Russia and Argentina: New Horizons

The mutual attraction existing between Argentina and Russia rests on a firm basis and embraces all key spheres of interstate cooperation — economy and trade, politics and diplomacy, military technical cooperation, and scientific, cultural and humanitarian ties.

President Christina Fernández de Kirchner’s visit to Russia in the year marking the 130th anniversary of Russian-Argentinian diplomatic relations made it possible to continue the joint project that began in 2014 when President Vladimir Putin visited Argentina, and became an important stage in efforts to form a comprehensive strategic partnership between the two countries. This conclusion has profound implications and has been dictated by a number of significant long-term factors.

First, the mutual attraction existing between Argentina and Russia rests on a firm basis and embraces all key spheres of interstate cooperation — economy and trade, politics and diplomacy, military technical cooperation, and scientific, cultural and humanitarian ties.

Second, it is of fundamental importance that Russia and Argentina have mutually complementary economies — with one country producing and exporting the commodities that the other country imports, and vice versa. This is an objective prerequisite for stable and large-scale economic cooperation.

Third, internationally, the countries share many interests, approaches and positions. Most importantly, Moscow and Buenos Aires are against hegemony in world affairs and for a multipolar world order based on equality, mutual benefit and shared security.

The results of the Argentinian President’s visit and her talks with Putin confirmed the fairness of such an assessment and led to policies in the context of the Russian-Argentinian strategic partnership. In Moscow, the sides signed two dozen documents spanning the entire range of bilateral relations — plans for political consultations and bilateral trade and economic contacts, agreements on Russian companies building hydropower and nuclear power plants in Argentina, memorandums on cooperation in the power industry, agriculture, manufacturing industry and the banking sphere, and programs promoting mutual tourism and cultural contacts. The defense ministries of the two countries reached significant agreements, while their business communities were oriented towards investment projects envisaging, among other things, the establishment of joint ventures to produce hi-tech power equipment that is critically needed by the Argentinian economy.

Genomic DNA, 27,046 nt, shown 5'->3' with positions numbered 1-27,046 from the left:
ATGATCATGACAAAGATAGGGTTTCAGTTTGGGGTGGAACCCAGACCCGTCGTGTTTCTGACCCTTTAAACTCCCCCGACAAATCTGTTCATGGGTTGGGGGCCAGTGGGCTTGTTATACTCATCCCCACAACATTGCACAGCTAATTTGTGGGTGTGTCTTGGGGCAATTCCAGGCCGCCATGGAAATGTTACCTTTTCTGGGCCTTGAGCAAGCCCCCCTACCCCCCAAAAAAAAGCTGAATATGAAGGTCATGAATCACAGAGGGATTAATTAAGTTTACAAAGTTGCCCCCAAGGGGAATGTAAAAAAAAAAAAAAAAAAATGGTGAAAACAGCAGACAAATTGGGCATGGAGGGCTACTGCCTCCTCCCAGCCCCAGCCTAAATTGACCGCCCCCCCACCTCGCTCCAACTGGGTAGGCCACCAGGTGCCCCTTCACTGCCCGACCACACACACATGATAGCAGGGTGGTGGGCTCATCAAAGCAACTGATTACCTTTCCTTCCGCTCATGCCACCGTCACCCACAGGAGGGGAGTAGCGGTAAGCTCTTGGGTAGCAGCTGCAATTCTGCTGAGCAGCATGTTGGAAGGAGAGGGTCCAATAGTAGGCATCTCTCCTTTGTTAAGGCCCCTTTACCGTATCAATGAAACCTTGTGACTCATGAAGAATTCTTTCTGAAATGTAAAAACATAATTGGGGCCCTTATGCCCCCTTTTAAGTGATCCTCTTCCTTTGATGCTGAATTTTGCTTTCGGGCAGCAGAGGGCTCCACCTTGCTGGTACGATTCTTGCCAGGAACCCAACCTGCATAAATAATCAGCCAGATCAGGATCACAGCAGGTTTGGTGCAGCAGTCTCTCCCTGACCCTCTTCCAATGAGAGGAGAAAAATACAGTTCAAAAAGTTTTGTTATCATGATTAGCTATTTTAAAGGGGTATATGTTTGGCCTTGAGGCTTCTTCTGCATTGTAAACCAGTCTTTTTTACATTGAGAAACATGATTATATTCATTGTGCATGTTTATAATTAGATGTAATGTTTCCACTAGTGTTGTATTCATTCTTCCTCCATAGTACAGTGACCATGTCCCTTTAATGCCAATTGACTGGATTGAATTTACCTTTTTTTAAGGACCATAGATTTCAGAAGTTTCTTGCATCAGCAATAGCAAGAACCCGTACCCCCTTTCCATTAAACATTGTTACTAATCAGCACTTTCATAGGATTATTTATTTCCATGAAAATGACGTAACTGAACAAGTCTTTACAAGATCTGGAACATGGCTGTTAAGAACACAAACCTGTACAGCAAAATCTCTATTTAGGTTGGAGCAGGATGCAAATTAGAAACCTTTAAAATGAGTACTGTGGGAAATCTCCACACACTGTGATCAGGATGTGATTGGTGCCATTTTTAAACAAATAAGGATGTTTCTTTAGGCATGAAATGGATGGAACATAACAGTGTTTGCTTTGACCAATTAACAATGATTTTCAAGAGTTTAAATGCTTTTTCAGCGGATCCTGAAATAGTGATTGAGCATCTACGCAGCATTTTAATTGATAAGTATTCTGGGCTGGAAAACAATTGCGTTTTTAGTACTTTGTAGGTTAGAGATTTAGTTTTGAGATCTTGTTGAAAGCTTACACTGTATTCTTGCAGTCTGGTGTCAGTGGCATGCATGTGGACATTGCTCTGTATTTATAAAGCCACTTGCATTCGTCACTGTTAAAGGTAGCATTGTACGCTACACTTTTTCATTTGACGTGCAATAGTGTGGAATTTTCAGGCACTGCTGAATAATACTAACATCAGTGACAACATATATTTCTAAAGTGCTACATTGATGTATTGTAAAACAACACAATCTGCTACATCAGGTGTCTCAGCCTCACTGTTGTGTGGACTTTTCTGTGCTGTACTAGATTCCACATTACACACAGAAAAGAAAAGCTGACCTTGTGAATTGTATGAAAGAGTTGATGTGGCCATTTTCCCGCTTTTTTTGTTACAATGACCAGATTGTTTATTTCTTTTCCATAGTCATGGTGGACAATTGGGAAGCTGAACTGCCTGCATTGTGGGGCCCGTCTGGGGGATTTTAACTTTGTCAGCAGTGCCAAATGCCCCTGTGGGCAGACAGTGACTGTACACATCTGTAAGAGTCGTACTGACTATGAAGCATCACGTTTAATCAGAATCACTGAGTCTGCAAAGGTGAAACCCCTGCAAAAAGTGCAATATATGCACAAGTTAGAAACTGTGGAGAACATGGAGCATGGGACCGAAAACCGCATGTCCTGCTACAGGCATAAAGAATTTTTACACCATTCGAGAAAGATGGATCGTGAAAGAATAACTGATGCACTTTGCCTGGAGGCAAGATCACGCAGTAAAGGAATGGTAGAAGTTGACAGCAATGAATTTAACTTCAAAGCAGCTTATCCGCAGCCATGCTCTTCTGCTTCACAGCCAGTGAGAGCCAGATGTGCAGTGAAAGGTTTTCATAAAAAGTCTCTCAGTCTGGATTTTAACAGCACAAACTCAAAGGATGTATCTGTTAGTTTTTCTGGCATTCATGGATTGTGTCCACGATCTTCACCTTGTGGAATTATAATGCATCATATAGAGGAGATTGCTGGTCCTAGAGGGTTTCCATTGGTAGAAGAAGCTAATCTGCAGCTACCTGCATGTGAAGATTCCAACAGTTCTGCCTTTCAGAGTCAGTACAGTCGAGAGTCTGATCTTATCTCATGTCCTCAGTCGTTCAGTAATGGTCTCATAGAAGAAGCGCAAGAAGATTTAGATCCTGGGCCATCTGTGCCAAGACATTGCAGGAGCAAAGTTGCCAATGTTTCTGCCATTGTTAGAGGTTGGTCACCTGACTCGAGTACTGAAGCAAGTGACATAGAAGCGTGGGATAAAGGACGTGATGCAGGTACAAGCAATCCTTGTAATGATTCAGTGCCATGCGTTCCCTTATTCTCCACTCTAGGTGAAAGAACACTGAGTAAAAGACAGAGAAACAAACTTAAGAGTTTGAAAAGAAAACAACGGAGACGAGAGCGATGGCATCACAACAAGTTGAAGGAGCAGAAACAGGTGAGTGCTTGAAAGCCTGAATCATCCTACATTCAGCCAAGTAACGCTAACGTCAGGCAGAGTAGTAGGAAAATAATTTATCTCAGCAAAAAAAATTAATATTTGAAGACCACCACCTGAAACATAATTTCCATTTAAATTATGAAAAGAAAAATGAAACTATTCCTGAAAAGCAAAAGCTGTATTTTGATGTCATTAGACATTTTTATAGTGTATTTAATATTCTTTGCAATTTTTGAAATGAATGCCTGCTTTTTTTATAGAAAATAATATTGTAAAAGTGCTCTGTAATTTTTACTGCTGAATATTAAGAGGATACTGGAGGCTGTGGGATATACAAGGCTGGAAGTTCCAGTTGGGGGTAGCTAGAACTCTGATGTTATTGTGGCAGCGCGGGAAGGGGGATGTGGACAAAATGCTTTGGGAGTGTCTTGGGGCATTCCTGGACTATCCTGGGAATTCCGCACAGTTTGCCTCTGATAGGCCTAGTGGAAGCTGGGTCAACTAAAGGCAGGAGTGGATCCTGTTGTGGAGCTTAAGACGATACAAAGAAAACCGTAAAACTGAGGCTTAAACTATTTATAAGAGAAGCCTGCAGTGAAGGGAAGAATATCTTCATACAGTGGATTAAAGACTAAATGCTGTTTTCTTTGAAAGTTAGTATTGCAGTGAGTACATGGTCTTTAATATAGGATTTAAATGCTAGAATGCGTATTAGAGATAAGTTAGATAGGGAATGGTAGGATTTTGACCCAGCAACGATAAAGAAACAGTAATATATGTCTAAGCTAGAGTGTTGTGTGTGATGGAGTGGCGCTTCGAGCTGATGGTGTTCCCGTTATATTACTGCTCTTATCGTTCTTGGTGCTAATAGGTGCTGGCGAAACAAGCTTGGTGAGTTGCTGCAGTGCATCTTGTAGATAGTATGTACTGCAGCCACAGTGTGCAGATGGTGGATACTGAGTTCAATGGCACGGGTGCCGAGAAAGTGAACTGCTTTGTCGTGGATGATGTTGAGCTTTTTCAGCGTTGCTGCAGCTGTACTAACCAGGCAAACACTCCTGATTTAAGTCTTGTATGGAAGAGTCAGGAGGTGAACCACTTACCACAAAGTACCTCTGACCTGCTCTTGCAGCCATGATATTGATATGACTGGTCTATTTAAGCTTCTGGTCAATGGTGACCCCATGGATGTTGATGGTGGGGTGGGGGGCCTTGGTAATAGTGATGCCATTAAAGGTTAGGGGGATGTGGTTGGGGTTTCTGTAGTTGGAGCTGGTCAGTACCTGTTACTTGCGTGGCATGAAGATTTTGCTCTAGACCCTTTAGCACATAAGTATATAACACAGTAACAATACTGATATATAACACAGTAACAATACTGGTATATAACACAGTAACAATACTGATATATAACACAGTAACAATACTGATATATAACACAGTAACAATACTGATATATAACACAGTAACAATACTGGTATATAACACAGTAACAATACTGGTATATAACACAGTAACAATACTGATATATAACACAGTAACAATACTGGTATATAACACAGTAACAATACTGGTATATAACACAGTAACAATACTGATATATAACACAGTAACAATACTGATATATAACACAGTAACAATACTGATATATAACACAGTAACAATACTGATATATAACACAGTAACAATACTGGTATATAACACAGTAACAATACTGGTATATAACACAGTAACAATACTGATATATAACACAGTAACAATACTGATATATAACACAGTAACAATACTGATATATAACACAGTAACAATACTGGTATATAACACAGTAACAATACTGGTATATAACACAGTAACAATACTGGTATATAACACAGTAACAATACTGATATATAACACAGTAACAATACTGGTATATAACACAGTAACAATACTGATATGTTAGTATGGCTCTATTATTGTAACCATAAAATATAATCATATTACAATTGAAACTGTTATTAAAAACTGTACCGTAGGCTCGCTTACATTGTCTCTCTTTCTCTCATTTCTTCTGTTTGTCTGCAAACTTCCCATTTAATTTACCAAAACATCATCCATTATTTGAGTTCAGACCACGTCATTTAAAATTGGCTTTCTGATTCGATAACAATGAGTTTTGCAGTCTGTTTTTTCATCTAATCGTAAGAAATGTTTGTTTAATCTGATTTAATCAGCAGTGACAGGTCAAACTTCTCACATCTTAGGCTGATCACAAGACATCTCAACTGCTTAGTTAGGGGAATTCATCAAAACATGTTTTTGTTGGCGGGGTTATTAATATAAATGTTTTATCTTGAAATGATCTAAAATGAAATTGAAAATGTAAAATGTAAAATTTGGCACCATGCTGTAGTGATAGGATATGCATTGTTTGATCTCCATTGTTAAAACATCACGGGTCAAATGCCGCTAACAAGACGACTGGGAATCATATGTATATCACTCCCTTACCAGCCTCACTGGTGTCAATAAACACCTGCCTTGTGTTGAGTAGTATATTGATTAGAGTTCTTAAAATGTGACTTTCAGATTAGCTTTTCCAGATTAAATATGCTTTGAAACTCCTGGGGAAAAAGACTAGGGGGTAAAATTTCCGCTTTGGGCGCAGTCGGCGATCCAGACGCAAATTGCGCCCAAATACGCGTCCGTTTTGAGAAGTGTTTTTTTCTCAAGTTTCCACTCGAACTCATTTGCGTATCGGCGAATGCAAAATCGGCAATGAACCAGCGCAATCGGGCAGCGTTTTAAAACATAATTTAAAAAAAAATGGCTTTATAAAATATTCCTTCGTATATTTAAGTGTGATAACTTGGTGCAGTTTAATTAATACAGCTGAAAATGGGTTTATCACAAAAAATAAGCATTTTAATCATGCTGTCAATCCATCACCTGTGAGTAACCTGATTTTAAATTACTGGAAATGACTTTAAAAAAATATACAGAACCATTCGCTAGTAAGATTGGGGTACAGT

Military and technical cooperation holds out much promise as well. The Argentinian armed forces are in dire need of modern weapons and military equipment, and more advanced production and maintenance infrastructure. Recently purchased Russian-made equipment, including aircraft and corvettes, has stood the test and proved itself well, thus opening the way for new contracts.

Politically, the rapprochement between Moscow and Buenos Aires is facilitated by the fact that both countries have territorial disputes with other states — Russia with Ukraine over Crimea and Argentina with the UK over the Malvinas (Falkland) Islands. Both sides obviously require international recognition of their positions and have exchanged indicative diplomatic demarches. The Argentinian delegation in the UN voted for Russia’s draft resolution 2202 on Ukraine, while the Russian President expressed support for Buenos Aires’ striving for bilateral talks with London to achieve a peaceful settlement of the Malvinas dispute.

As it promotes strategic partnership with Argentina, the Russian leadership takes into account geopolitical shifts that occurred in Latin America in recent years, in which Buenos Aires played an important role. I am referring to the powerful buildup and diversification of Latin American countries’ external ties, their increasingly independent line in world affairs, and their active participation in establishing global regulatory mechanisms, such as those within the G20.

Without a doubt, Russia, which maintains diplomatic relations with all 33 states in the region, cannot stay on the sidelines of this process and hopes to have more room for international political maneuvering and strengthening its negotiating position as it develops contacts with Latin America.

Buenos Aires clearly expresses its desire to join BRICS, which should not be disregarded. But this is a complicated issue as new members are accepted by consensus by all BRICS members. However, objectively speaking, Argentina is one of the most likely candidates as it maintains high-level ties with all BRICS members. No other developing country can boast similar progress.

In conclusion, we can say that the implementation of the Moscow agreements will take Russian-Argentinian cooperation to a higher level, bring both sides tangible economic dividends and strengthen their international positions. Specifically, the growth of bilateral trade exposed to situational vacillations will stabilize. Moreover, finally, cooperation between Russia and Argentina has a wider diagnostic significance as it shows to the world that Russian-Argentinian relations can be of a multifaceted and mutually beneficial nature and facilitate the solution of a number of Latin America’s key developmental problems.

Views expressed are of individual Members and Contributors, rather than the Club's, unless explicitly stated otherwise.